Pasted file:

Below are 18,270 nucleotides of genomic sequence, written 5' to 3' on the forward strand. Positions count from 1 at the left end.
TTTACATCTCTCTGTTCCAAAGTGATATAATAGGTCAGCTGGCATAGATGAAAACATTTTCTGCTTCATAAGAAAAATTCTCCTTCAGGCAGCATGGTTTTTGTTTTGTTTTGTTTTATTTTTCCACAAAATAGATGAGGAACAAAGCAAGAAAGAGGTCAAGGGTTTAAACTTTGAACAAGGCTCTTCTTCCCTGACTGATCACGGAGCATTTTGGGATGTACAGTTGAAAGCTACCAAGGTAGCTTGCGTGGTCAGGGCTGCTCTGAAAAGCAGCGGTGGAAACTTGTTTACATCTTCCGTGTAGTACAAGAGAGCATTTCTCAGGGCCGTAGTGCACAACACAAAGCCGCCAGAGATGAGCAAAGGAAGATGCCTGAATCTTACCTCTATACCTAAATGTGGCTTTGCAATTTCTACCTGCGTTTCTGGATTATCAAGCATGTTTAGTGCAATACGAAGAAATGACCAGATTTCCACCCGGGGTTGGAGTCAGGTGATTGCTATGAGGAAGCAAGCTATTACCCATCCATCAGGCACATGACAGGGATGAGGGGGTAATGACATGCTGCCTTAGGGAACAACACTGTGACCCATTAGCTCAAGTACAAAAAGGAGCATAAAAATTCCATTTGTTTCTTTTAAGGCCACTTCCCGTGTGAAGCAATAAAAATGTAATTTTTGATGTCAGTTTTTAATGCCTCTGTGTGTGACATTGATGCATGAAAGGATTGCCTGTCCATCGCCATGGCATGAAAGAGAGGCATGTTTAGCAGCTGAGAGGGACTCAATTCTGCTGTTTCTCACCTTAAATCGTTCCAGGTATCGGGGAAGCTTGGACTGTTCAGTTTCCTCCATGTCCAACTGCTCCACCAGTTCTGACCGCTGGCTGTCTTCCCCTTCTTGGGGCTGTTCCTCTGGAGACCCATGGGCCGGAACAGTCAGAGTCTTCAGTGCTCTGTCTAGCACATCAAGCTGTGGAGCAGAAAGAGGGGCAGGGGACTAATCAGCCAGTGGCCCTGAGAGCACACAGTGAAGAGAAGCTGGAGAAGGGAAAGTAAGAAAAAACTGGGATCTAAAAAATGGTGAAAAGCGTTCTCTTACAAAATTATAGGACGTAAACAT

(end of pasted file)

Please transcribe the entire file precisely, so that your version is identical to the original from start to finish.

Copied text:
Below are 18,270 nucleotides of genomic sequence, written 5' to 3' on the forward strand. Positions count from 1 at the left end.
TTTACATCTCTCTGTTCCAAAGTGATATAATAGGTCAGCTGGCATAGATGAAAACATTTTCTGCTTCATAAGAAAAATTCTCCTTCAGGCAGCATGGTTTTTGTTTTGTTTTGTTTTATTTTTCCACAAAATAGATGAGGAACAAAGCAAGAAAGAGGTCAAGGGTTTAAACTTTGAACAAGGCTCTTCTTCCCTGACTGATCACGGAGCATTTTGGGATGTACAGTTGAAAGCTACCAAGGTAGCTTGCGTGGTCAGGGCTGCTCTGAAAAGCAGCGGTGGAAACTTGTTTACATCTTCCGTGTAGTACAAGAGAGCATTTCTCAGGGCCGTAGTGCACAACACAAAGCCGCCAGAGATGAGCAAAGGAAGATGCCTGAATCTTACCTCTATACCTAAATGTGGCTTTGCAATTTCTACCTGCGTTTCTGGATTATCAAGCATGTTTAGTGCAATACGAAGAAATGACCAGATTTCCACCCGGGGTTGGAGTCAGGTGATTGCTATGAGGAAGCAAGCTATTACCCATCCATCAGGCACATGACAGGGATGAGGGGGTAATGACATGCTGCCTTAGGGAACAACACTGTGACCCATTAGCTCAAGTACAAAAAGGAGCATAAAAATTCCATTTGTTTCTTTTAAGGCCACTTCCCGTGTGAAGCAATAAAAATGTAATTTTTGATGTCAGTTTTTAATGCCTCTGTGTGTGACATTGATGCATGAAAGGATTGCCTGTCCATCGCCATGGCATGAAAGAGAGGCATGTTTAGCAGCTGAGAGGGACTCAATTCTGCTGTTTCTCACCTTAAATCGTTCCAGGTATCGGGGAAGCTTGGACTGTTCAGTTTCCTCCATGTCCAACTGCTCCACCAGTTCTGACCGCTGGCTGTCTTCCCCTTCTTGGGGCTGTTCCTCTGGAGACCCATGGGCCGGAACAGTCAGAGTCTTCAGTGCTCTGTCTAGCACATCAAGCTGTGGAGCAGAAAGAGGGGCAGGGGACTAATCAGCCAGTGGCCCTGAGAGCACACAGTGAAGAGAAGCTGGAGAAGGGAAAGTAAGAAAAAACTGGGATCTAAAAAATGGTGAAAAGCGTTCTCTTACAAAATTATAGGACGTAAACAT